Danny Ramsey’s day starts at 3:30 in the morning. He wakes up, works out, then reports to the track to gallop horses for trainer Kenny McPeek.
It’s a pretty typical day for an exercise rider—but Danny isn’t exactly typical.
For one thing, he’s a 68-year-old grandfather. He’s been riding since he was seven, growing up in the Bahamas—by the time he was ten, both his parents had died, his siblings had split up among family members, and he was being raised by his older brother. Despite that rough start, he’s one of the most relentlessly positive people you’ll ever meet. His passion for horses shines out of him just as much as his megawatt smile.
“Somebody asked me the other day, ‘If you wasn't riding horses, what you think you would have done with your life?’ And I said, ‘I can’t do nothing else.’ I couldn't do anything else but ride horses. From seven and a half to 68, it's still a passion for me.”
It’s a lifetime on horseback, with a lifetime of stories to match. Danny first saw his wife from the back of a horse, as he was riding into a race. “I told her, ‘I am in love with you. The first time I saw you, my heart just jumped in my mouth.’” They’ve been together for 53 years, with four children and a dozen grandchildren.
In marriage and in his career, Danny is clearly in it for the long haul. Despite being in the industry for more than six decades, he’s only worked for three trainers: Albert Winick, John Ward and, currently, Kenny McPeek.
When asked what he’s learned from the three trainers he’s worked with, Danny is quick to answer. “Mr. Winick was like a dad to me… I learned great work ethics and character and integrity.”
From John Ward: “Patience. I’d say, ‘John, this horse is ready to run’ and John would say ‘Oh let’s wait, Danny. Let’s wait.”
And from his current role with Kenny McPeek: “Kenny’s like a brother to me. I always tell Kenny, ‘You take wisdom and knowledge and put it together.’ We might lose sometimes, but we’re going to win most of the time.”
Danny certainly has an uncanny ability to charm just about anyone, human or horse.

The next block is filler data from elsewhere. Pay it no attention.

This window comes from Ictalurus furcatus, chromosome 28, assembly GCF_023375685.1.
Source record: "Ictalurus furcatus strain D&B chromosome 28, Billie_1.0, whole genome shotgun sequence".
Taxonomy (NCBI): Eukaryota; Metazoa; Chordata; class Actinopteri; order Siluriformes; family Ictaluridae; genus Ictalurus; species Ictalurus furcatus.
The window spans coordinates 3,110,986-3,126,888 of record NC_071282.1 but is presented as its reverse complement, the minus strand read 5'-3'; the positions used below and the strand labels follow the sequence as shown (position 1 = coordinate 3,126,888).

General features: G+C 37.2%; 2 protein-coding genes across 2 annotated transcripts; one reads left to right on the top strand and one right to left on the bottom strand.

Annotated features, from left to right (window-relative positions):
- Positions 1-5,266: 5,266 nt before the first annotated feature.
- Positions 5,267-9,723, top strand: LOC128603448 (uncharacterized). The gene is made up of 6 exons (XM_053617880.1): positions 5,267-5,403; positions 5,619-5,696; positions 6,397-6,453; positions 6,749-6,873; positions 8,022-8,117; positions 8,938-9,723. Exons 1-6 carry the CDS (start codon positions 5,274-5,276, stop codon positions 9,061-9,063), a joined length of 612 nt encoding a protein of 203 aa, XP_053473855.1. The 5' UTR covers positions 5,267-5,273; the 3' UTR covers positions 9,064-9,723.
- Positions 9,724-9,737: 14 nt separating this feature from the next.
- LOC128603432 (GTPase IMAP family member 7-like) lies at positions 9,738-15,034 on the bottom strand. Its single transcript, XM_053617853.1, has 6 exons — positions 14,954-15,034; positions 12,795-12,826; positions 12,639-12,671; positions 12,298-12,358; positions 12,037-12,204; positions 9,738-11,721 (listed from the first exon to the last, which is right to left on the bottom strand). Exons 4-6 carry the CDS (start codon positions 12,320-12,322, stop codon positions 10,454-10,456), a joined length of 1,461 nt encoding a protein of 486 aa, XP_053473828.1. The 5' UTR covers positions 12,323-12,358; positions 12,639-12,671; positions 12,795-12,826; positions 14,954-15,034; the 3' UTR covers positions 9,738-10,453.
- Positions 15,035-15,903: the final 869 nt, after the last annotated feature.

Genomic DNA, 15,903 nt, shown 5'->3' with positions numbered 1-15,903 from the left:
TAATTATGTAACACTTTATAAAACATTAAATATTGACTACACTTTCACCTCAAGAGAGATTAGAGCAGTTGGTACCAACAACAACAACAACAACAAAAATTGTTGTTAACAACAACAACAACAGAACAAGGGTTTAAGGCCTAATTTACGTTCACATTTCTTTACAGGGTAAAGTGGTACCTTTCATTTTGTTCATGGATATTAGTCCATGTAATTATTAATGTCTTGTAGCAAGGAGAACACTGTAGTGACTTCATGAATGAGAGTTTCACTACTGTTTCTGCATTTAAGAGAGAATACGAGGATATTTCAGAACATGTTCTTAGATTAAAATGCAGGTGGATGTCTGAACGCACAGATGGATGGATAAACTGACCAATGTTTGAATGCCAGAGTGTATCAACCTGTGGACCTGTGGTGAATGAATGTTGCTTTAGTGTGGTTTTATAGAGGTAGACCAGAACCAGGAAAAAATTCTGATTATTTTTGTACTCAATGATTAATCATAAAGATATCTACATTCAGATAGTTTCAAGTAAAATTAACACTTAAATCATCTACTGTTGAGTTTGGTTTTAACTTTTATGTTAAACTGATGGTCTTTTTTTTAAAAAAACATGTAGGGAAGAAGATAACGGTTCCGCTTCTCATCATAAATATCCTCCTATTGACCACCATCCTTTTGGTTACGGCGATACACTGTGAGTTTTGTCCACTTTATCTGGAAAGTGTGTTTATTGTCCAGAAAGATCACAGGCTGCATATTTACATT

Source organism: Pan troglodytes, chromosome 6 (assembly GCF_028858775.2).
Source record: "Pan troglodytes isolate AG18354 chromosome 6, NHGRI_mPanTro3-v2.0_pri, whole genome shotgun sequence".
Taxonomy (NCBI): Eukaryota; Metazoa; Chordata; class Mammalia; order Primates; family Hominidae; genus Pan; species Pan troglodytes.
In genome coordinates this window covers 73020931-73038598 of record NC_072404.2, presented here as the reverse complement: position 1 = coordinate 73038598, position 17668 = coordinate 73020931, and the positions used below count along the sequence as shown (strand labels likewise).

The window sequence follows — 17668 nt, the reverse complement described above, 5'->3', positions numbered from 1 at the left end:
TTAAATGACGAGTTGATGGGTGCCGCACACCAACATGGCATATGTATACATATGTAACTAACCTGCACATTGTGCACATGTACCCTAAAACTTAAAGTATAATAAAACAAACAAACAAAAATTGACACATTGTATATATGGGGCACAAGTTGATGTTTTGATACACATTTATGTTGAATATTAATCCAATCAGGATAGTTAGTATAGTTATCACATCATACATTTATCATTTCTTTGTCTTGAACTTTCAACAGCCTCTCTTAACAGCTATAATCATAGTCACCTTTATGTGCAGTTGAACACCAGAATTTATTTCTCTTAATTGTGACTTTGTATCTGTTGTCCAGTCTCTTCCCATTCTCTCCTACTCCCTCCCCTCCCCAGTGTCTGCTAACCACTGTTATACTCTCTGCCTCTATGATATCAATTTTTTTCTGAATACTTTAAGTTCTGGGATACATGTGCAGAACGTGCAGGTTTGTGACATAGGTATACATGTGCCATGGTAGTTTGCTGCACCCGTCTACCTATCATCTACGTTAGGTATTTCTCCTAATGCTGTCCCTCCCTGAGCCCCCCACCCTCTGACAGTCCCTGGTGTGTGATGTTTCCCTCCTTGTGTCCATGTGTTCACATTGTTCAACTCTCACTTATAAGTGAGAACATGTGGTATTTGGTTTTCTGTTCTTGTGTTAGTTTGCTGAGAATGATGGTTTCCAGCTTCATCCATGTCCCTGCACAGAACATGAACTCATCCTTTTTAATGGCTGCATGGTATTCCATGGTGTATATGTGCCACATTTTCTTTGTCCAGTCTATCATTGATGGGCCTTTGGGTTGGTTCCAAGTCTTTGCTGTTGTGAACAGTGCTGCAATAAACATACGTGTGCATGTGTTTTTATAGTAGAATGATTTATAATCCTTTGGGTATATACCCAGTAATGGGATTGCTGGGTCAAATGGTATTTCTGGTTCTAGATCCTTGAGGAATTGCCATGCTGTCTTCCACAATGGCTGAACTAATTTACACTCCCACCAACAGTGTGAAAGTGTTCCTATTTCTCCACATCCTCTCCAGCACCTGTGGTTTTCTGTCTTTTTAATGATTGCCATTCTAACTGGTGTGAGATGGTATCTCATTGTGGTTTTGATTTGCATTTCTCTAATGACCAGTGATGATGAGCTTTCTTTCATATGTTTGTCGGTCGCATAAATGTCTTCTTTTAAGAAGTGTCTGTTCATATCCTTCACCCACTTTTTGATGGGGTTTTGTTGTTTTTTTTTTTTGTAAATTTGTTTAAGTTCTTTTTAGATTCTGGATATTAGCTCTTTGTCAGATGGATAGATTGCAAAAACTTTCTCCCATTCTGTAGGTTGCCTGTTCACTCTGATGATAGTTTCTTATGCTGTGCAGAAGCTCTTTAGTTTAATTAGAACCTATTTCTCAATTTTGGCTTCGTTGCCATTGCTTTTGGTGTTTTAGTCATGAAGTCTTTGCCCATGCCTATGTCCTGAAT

“John Ward came in my shed one day and he said, ‘Danny, I've got a problem on the track. Everybody tell me to come ask you to ride Fusaichi Pegasus because nobody can get him to go.’ He throwed everybody that got on his back. So I started riding Fusaichi Pegasus and, believe me, he was more than a handful, but he's never thrown me. And when I got him going, I said, ‘John, I've been on some good horses in my lifetime. He's one of the best.’ And I was there when Fusaichi Pegasus won the Derby. And then Monarchos won it the next year. I thought I was walking on clouds.”
Danny is beloved—by trainers, by coworkers, by his family, and, of course, by the horses he works with every day. He treats everyone he meets with positivity, kindness, and, sometimes, a handful of candy.
“I walk in the barn in the morning and Signalman and Liberty Pursuit, when they hear my voice, they come and put their heads out because they know I’m going to give them candy. They’re just like my kids. And they know I love them and they love me.”
That love keeps Danny going, despite his age. His disciplined commitment to his health—he works out daily, doesn’t drink, doesn’t smoke, doesn’t eat pork or beef, and doesn’t drink soda—has kept him fit and helped him beat cancer. And even as he nears 70, he hasn’t slowed down. In fact, he’s planning on returning to the races, if only briefly, before he retires.
“I miss riding races. I promised my grandkids—I’m serious with this, I’m going to ride for about one month, because I want all the grandkids to see me ride a race again. God willing, I will do it. I mean it. I’m going to do it.”